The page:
It is obvious to Conradh na Gaeilge that the Department of Education and Science in the south is failing to address the problems in our schools regarding the teaching and the learning of the Irish language. While we welcome the extra emphasis given to the Irish oral examination, any further reforms need to deal with a more complete, holistic methodology. Conradh na Gaeilge recommends that all trainee teachers should be taught through Irish in an all-Irish environment, learning through and about immersion education in Irish, for the equivalent of one academic year of their training course.
The teaching and learning of Irish in primary schools must be remodelled to implement the Department of Education's own policy, i.e. that one subject as well as Irish, should be through the medium of Irish to every primary school student (this can be done on a pilot basis at first to develop and offer the necessary support and training needs). Physical education, drama or art should be the second subject of choice to encourage and excite the students.
In the case of the secondary schools in the south, the emphasis should without doubt lie on spoken Irish. This would be best implemented, however, by developing two syllabi for Irish at second level with two different examination papers for the Leaving Certificate and the Junior Certificate exams:
This would allow students at Foundation and Ordinary level to concentrate on acquiring Irish and have only one paper to sit at Leaving Certificate and Junior Certificate level. The workload of literature for the higher level students would be recognised by marking Irish Literature as an extra subject.
The national demand for all-Irish education is growing all the time, north and south, and Conradh na Gaeilge will continue to call on the Departments of Education to include the provision of Irish-medium education in the criteria used when selecting areas for new schools. As for the teaching of Irish in the 6 Counties, Conradh na Gaeilge is recommending that:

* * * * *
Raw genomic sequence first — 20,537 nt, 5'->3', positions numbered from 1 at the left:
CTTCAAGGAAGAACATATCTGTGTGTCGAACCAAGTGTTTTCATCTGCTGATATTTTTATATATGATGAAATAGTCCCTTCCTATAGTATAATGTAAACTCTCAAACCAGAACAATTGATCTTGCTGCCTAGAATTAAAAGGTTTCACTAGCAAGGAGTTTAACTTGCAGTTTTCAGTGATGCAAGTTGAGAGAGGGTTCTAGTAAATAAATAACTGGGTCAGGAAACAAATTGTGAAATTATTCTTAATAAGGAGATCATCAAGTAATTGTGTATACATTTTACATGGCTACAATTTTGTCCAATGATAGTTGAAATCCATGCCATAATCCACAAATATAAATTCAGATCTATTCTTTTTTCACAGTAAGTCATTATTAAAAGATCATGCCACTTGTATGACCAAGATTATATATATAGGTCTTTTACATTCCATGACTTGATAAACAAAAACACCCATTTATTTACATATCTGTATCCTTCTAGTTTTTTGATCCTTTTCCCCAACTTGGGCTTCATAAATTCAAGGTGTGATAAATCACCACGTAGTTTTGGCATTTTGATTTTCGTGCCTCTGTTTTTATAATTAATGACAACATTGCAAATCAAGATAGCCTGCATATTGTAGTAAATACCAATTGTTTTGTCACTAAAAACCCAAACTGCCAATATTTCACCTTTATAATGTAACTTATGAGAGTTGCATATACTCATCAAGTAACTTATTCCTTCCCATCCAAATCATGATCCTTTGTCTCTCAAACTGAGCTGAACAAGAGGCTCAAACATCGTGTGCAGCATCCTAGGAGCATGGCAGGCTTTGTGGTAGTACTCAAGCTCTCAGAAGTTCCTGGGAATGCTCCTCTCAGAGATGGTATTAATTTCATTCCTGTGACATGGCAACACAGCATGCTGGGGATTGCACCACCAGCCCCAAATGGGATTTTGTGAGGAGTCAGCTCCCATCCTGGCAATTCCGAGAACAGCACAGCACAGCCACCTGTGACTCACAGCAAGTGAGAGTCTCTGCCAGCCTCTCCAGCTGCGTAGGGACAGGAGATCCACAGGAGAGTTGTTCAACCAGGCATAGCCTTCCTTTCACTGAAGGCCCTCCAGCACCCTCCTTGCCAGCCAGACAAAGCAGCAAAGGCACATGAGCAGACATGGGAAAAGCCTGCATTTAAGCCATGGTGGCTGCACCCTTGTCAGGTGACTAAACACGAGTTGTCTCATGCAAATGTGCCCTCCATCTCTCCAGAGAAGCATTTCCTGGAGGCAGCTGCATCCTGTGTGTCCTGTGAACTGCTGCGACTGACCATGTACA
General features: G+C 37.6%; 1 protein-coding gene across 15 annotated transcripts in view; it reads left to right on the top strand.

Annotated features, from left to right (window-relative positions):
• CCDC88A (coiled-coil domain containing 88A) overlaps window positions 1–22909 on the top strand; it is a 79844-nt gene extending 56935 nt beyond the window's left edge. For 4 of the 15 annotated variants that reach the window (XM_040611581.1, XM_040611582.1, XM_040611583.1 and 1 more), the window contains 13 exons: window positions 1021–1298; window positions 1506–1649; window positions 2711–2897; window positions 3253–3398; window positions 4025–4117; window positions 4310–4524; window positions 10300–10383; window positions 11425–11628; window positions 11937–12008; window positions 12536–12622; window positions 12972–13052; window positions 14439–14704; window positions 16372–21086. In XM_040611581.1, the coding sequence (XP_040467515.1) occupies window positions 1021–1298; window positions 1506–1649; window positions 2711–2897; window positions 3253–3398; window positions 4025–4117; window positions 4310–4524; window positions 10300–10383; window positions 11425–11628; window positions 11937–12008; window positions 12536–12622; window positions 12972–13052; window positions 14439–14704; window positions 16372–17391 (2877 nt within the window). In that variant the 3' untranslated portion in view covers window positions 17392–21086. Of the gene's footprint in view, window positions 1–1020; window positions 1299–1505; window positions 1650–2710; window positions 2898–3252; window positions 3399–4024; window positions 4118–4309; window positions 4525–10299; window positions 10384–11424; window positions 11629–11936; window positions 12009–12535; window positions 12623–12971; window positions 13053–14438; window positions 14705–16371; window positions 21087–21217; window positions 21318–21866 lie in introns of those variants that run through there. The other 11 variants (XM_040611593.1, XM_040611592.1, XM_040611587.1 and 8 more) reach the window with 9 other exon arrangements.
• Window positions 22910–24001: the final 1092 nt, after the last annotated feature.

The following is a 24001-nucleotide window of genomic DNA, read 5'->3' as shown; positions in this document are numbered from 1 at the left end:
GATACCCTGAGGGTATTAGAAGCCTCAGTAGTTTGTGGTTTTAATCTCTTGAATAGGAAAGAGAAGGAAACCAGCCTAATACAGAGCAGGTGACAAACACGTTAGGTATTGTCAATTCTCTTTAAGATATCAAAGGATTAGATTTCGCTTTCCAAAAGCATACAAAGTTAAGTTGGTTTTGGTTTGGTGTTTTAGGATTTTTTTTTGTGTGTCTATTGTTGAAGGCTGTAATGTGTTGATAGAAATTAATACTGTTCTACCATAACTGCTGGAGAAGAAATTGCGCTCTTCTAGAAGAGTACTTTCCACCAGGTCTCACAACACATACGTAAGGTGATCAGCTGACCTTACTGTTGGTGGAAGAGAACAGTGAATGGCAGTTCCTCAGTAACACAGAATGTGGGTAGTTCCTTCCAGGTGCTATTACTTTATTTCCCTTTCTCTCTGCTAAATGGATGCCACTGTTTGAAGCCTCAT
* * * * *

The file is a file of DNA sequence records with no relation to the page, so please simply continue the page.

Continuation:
Conradh na Gaeilge is calling on the Government in the north to reverse its decision to end the compulsion to learn a language to GCSE level. When the Labour Party decided in 2004 that students would no longer have to study a foreign language up to GCSE level, the decision had enormous repercussions on the teaching of Irish in schools in the north. Between 2007 and 2009 alone, the number of students studying Irish for their GCSE fell from 2710 to 2084.
In many schools, students now have to choose which language they will study until Year 10 before they even start their first year in secondary school. There are students that now never study any Irish at all during their second level education, even in schools that are very supportive Gaelic culture and sports, and the status of Irish in the school depends on the goodwill of the existing principal for the most part.
In summary, the following are the main points of the Conradh's education policy to improve the teaching and learning of Irish in our schools:
Many strides have been taken in recent years toward ensuring the future of Irish: TG4, status as an official EU language, the Official Languages Act which is increasing the level and quality of public services in Irish, and the growth of Irish-medium education. Despite all these advancements, however, the teaching of Irish in English-medium schools, which cater for over 90% of school goers, produce very few fluent speakers of Irish and the syllabus is often the cause of frustration for students, parents and teachers alike.
The reforms Conradh na Gaeilge is advocating are based on best international practice, and could be implemented on a phrased basis over the lifetime of the government and would radically improve the acquisition of Irish in our schools. These reforms must be part of, and a step toward, an integrated language curriculum. Languages are acquired by use and practice. Other methodologies do not bear fruit.
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